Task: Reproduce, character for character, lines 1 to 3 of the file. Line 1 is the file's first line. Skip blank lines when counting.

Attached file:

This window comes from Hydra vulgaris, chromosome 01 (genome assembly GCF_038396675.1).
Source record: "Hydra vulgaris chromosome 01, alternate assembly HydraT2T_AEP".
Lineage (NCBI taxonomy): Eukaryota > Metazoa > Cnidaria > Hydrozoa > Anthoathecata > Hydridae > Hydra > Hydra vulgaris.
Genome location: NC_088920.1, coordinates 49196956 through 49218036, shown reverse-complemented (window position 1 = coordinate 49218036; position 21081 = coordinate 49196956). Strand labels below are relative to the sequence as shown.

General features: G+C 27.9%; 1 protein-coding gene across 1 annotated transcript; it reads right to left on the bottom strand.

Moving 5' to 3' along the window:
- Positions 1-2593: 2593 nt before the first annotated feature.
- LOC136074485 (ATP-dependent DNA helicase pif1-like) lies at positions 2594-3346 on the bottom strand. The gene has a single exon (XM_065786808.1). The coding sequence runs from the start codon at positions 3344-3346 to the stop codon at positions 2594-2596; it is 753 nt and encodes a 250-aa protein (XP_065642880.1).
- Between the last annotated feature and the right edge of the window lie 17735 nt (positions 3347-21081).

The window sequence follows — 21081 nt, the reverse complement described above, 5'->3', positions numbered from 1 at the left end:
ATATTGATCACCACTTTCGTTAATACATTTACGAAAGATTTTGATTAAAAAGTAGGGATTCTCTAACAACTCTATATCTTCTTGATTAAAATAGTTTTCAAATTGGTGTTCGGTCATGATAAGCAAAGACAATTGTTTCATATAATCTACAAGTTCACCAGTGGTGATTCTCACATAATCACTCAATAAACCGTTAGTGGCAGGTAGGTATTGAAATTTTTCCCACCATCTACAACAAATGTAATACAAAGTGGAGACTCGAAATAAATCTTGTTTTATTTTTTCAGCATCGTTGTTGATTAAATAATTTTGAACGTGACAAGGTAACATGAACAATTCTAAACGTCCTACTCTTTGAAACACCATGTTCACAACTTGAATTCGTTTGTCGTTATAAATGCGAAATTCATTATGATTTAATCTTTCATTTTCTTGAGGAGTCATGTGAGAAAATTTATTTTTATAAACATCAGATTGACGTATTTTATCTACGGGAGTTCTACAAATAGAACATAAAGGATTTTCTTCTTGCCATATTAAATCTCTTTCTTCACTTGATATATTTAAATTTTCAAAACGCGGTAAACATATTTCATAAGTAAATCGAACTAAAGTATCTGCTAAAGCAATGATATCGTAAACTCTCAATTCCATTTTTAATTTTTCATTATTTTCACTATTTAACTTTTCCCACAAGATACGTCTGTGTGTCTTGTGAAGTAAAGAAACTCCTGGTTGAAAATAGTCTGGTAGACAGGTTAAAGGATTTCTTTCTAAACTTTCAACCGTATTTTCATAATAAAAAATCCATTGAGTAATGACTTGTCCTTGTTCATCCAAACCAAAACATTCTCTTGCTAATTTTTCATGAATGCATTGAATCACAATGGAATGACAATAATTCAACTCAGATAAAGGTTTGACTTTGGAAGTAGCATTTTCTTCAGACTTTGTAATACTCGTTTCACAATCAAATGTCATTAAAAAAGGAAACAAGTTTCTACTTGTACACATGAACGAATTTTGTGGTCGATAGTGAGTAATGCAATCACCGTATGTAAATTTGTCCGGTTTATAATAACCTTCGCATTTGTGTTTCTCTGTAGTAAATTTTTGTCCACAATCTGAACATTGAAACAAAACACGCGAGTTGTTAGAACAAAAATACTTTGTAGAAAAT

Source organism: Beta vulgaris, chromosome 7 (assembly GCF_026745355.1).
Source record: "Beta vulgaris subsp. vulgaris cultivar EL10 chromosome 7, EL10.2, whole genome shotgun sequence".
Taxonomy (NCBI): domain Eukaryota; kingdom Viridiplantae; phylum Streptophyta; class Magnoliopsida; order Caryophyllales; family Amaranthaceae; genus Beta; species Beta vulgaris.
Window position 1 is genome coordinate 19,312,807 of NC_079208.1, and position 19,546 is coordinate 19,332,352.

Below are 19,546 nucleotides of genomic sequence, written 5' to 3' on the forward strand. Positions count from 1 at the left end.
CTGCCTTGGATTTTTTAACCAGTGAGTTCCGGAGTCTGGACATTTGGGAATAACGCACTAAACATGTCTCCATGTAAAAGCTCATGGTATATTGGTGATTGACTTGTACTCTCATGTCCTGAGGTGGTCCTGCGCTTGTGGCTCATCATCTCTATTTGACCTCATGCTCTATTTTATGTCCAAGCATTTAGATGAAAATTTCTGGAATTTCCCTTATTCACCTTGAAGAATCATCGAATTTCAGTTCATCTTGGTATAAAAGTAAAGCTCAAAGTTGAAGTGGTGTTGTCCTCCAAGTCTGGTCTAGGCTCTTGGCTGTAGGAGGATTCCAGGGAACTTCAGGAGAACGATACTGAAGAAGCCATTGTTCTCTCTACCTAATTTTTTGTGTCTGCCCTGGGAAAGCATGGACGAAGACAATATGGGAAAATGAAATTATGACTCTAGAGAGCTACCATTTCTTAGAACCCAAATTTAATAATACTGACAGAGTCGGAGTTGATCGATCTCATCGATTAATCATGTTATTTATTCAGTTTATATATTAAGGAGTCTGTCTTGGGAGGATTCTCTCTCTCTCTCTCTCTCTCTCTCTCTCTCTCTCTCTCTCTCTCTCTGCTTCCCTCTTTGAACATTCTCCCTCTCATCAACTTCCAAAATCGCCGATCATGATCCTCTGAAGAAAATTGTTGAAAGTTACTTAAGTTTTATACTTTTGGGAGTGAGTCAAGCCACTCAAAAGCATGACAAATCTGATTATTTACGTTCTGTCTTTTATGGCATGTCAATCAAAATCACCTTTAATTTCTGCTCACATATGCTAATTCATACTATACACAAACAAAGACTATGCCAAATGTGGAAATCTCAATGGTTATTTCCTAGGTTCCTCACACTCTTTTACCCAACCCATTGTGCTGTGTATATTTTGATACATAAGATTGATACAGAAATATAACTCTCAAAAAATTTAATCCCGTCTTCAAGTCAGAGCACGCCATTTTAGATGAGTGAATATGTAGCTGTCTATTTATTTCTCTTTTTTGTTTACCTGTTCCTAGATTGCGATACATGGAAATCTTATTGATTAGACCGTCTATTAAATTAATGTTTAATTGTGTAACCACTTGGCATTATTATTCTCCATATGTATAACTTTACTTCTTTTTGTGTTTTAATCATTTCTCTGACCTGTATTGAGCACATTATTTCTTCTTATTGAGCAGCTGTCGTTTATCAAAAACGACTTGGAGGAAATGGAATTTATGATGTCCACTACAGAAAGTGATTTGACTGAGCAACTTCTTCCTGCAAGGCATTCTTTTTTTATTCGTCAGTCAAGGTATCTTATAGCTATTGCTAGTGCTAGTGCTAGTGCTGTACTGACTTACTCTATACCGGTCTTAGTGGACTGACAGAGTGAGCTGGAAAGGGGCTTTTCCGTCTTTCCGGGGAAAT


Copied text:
This window comes from Hydra vulgaris, chromosome 01 (genome assembly GCF_038396675.1).
Source record: "Hydra vulgaris chromosome 01, alternate assembly HydraT2T_AEP".
Lineage (NCBI taxonomy): Eukaryota > Metazoa > Cnidaria > Hydrozoa > Anthoathecata > Hydridae > Hydra > Hydra vulgaris.